Posted February 12, 2020
Remember Florence and more recently Dorian? Well, they redistributed a great deal of sand, especially Florence.
We have been in nourishment mode since last winter with phase I of the sand replacement project which was completed in April, replacing about 1 million cubic yards of sand on beaches in eastern Emerald Isle, most of Salter Path and all of Indian Beach.
As part of the project, dunes have been rebuilt and grassed with mainly sea oats being planted to stabilize barrier dunes. If you have checked out the beach recently, you can tell that the replaced sand has not washed away and the newly planted grass is flourishing.
Phase II is now underway and started last week as I watched the Great Lakes Dredge and Dock Company unloading their giant dredging pipes in Pine Knoll Shores at the Iron Steamer Pier access.
This phase II will focus on sand replacement in Atlantic Beach, all of Pine Knoll Shores, a small part of Salter Path and western portions of Emerald Isle. This involves nine miles of beach and about 2 million cubic yards of sand. This phase is expected to end by April 30 just as the turtle nesting season starts on May 1. As with phase I, grass planting is an integral part of the nourishment and will be carried out after the sand pumping has been completed.
Next year, phase III nourishment is scheduled which will complete the project, covering the remainder of Emerald Isle.
To follow the progress of the beach restoration, check out http://www.protectthebeach.com.
This time of year, fishing info is sparse and hard to get. Nobody is on the piers and only a rare angler on the beach, but there are some reports from the backwaters and offshore.
We are also recovering from gale-force winds and inches of rain from last Thursday and Friday’s fearsome storms. I even had a hard time getting my water temperatures for those couple of days, having to walk hatless and carefully braving Bogue Inlet Pier and a sound-side pier, holding on for dear life!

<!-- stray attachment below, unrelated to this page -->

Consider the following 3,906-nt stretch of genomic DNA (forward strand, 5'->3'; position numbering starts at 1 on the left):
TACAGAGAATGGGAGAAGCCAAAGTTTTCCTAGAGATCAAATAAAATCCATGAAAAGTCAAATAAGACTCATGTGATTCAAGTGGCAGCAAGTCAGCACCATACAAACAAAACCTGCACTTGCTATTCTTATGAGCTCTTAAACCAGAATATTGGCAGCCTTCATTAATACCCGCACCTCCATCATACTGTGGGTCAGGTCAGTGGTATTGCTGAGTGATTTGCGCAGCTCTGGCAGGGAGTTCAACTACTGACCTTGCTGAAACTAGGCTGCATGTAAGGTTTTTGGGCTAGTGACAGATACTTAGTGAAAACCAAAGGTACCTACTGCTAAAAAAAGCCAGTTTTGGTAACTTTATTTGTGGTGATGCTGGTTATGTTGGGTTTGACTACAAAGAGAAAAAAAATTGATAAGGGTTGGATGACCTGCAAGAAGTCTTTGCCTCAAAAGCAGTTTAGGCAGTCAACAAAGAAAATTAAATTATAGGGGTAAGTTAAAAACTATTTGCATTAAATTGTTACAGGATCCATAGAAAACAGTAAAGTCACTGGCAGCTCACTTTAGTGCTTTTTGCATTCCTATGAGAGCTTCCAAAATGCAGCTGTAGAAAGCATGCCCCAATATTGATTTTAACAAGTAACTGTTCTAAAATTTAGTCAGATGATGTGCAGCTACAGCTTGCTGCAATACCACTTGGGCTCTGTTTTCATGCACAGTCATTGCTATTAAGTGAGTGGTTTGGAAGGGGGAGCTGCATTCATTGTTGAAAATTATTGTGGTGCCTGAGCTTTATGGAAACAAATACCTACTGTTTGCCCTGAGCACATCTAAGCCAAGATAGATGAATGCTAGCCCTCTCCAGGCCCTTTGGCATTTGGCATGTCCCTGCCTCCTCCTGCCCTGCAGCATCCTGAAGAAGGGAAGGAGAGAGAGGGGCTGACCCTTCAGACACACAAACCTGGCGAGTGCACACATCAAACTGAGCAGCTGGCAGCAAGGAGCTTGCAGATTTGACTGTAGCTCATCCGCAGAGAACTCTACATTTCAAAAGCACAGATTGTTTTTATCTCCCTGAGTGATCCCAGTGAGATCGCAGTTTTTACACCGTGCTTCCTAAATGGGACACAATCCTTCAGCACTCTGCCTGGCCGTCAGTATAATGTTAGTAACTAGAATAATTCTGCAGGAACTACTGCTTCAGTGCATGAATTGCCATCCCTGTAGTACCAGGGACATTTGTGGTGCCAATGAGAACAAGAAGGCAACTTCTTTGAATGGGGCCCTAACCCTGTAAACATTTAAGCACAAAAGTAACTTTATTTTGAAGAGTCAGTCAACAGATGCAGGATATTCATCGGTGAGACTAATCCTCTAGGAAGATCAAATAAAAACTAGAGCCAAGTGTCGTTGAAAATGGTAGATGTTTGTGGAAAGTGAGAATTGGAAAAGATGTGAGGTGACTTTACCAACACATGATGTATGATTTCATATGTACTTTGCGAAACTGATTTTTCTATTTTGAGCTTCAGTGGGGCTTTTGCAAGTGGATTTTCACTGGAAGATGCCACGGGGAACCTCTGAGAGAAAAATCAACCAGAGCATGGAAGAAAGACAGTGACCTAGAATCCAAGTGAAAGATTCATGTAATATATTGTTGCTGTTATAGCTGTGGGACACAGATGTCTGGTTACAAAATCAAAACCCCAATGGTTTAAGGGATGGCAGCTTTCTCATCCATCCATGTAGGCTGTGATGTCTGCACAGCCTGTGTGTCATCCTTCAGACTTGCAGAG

The shad run has gotten off to a great start in the Neuse and Tar rivers, although the deluge had caused the water to muddy, and still some flooding needs to subside to normal levels. But fish are reported In Greenville, Kinston, Goldsboro, New Bern … well, you get the picture. I’m still waiting to hear about action on the Roanoke, which may still be a few weeks away.
Trout are still going strong but spottier than earlier in the season. Hot spots do not include the Newport River or Haystacks, but up toward Core Creek, Adams Creek and the Neuse, there are good numbers of fish. Ditto with the New River and its creeks. The Highway 24 creeks along Bogue Sound have noticeably slacked off, and the bait in the creeks is down as well. It’s probably related!
I have found a few rat reds but not many specks recently, although I’ve heard of a few caught while floating live mud minnows. The White Oak River bite is also slowed, but there are some undersized rat reds still around if they can avoid the gill nets.
As for reds, this is the time of year when they are found in the surf off of Bear Island, Shackleford Banks and the east-facing beaches of Cape Lookout where the bite is currently off the charts. Cinch up your waders really tight and plan to get wet, but the fish are there. Also, this time of year, you an often find the old drum feeding on menhaden around Lookout Shoals.
Speaking of the shoals, the bluefin tuna action has been moving north toward Oregon Inlet. But there were some nice hookups in 60-degree water in the general vicinity of the Atlas Tanker while pulling live menhaden baits. In the warm waters east of the shoals, it’s not uncommon to find some king mackerel there, even this late in the winter.
Closer to home, there are still reports of sea mullet in Beaufort Inlet from the 18 Buoy into the port area. As you get into the Morehead City Port and port wall, there are some sheepshead, and yes, even some tautog.
Remember them? The ’tog bite is off the charts north in the Delaware area, where the fish are big and hungry. These are really a great eating fish that feed on mollusks and crabs and have sweet white flaky meat.